CAIRO: Dealing with budget cuts is the main challenge that lies in the face of achieving the United Nations priorities for 2012, according to the Cairo director of United Nations Information Center, Khawla Mattar.
“After recent budget cuts, due to the world financial crisis, we’ll see how we can achieve more with less,” Mattar said, noting that most regional organizations were also facing this problem in light of the current economic circumstances.
The UNIC held a briefing on Wednesday to discuss UN priorities in 2012, particularly the goals set by Secretary-General Ban Ki-Moon for his beginning second term regarding the Arab world and the UN in general.
“We have to address climate change, water scarcity, food crisis, women’s empowerment, energy shortages, and global health issues,” said Ban in a pre-recorded segment presentation, where he spoke to the UN radio.
“I have seen the strong power of partnerships. If we strengthen these partnerships across governments, business communities, civil organizations, and philanthropists, then I think all these powerful partnerships can bring us towards the right direction,” he continued. “Being united depends on us.”
Presenting the eight priorities for the UN outlined by the secretary-general was Mattar, who said that Ban specifically spoke a lot about optimism in Tunisia and Egypt.
Ban’s eight priorities were: sustainable development, climate change, empowerment of women, world safety and security, human rights and accountability of world leaders, confrontation and prevention of international catastrophes, nuclear disarmament and non-proliferation, and reform within the UN, respectively.
Mattar noted that many of the priorities were interrelated, such as sustainable development, climate change and catastrophe prevention. An addition, so were the first three together.
Mattar noted that the secretary-general “connects between equality and women’s empowerment, regarding it as of prime importance,” this objective being among those not moving forward as fast as the UN believed was adequate.
“You can’t change the environment without empowering women; and education and knowledge have to be a productive part of each and every society,” she said. “We still haven’t achieved much in this aspect, not just the Arab states but the whole world.”
Mattar also noted that the UN believes violence against women was a large obstacle to empowerment, which led the secretary-general to create one entity for this purpose – UN Women – rather than leaving the effort as previous “scattered between four agencies.”
More on the topic, she noted that after the 2011 uprising in Egypt, there has been deterioration for all previous achievements for women, which prompted agency director Michelle Bachelet to visit the country three times, reflecting the importance put by the head authority.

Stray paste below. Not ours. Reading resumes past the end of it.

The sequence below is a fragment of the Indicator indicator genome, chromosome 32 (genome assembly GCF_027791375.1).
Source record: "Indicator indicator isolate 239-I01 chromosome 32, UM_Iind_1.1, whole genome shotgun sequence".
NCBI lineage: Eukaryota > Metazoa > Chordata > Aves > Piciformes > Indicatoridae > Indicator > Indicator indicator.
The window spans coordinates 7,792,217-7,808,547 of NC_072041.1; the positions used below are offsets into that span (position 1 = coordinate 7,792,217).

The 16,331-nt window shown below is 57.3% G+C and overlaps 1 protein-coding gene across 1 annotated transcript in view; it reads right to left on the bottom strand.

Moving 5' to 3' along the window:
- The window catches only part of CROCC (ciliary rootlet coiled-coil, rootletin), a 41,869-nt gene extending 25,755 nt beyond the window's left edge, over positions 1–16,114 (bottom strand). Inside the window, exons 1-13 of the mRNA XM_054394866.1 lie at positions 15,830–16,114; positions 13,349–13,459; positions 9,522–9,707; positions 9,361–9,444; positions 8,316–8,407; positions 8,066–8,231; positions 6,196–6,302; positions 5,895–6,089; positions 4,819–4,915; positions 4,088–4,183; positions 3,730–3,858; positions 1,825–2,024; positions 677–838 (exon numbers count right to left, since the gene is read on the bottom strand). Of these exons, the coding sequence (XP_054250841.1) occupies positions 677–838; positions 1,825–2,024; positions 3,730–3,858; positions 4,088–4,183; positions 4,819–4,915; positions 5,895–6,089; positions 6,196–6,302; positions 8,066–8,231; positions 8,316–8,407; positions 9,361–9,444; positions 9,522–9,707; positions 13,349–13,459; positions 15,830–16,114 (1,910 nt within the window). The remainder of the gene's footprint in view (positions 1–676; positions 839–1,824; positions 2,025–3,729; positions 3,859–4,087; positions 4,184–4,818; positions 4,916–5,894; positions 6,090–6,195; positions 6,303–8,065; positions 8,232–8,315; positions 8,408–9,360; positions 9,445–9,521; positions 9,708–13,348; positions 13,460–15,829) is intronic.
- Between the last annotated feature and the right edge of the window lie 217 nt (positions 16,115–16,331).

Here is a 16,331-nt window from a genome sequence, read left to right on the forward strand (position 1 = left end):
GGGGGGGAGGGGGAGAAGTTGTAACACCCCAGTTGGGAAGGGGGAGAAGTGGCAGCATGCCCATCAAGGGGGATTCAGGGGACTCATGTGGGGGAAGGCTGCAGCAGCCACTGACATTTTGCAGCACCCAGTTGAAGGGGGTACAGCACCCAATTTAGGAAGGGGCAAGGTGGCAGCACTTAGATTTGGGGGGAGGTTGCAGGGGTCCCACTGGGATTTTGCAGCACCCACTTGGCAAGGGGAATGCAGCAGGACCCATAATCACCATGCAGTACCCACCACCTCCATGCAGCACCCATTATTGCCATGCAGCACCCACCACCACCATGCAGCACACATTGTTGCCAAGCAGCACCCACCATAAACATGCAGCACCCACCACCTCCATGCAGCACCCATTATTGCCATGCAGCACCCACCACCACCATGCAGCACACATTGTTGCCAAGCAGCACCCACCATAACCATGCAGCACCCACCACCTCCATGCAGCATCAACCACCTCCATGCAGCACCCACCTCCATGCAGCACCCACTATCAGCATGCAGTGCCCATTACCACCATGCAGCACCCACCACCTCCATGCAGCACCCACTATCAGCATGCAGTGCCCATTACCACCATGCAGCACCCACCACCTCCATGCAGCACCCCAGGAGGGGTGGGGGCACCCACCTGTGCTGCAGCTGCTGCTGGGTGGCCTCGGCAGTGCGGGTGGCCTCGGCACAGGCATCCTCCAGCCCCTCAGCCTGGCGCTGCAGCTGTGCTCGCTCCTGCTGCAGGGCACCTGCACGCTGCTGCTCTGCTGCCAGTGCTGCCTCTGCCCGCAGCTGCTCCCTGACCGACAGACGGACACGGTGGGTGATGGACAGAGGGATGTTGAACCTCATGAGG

“We’re trying to achieve more in terms of violence,” Mattar also noted, “Cairo has been chosen as one of ‘safe cities’ initiative where we create spots that are safe for women.”
When questions shifted towards the recent elections and the role the UN will play if parliament starts legislative countering women, Mattar said that “the UN has to wait to see what will happen.”
She noted however, that a reaction was certain if parliament plays that role, although keeping in mind not to interfere with internal affairs.
Along similar lines, Mattar spoke regarding the fourth and fifth outlined priorities, in which she said that Ban had specifically targeted two sub-priorities, namely special humanitarian attention to Sudan, due to continuing struggles in the different regions regarding population and division of natural resources.
The second sub-priority echoed what was previously said regarding the establishment democracy in the Middle East and North Africa (MENA) region, one that “hasn’t been blessed with democracy in recent years.”
She also noted that accountability was important “as the uprisings and revolutions [of 2011] have been a vivid example of how human rights can lead to a revolt.”
“People have a right for dignity and to live with no fear, no hunger nor poverty,” Mattar added, “the UN would like to see world leaders who have committed crimes against humanity punished for it,” along the examples of Yugoslavia and Rwanda.
Regarding upcoming events, Mattar announced that a seminar on “assistance to the Palestinian people” would be held in Cairo by early February to discuss the Palestinian issue.
She also said that the next six months will see lots of UN activity in preparation for the 2012 Rio summit, held 20 years after the previous one to review what had been accomplished.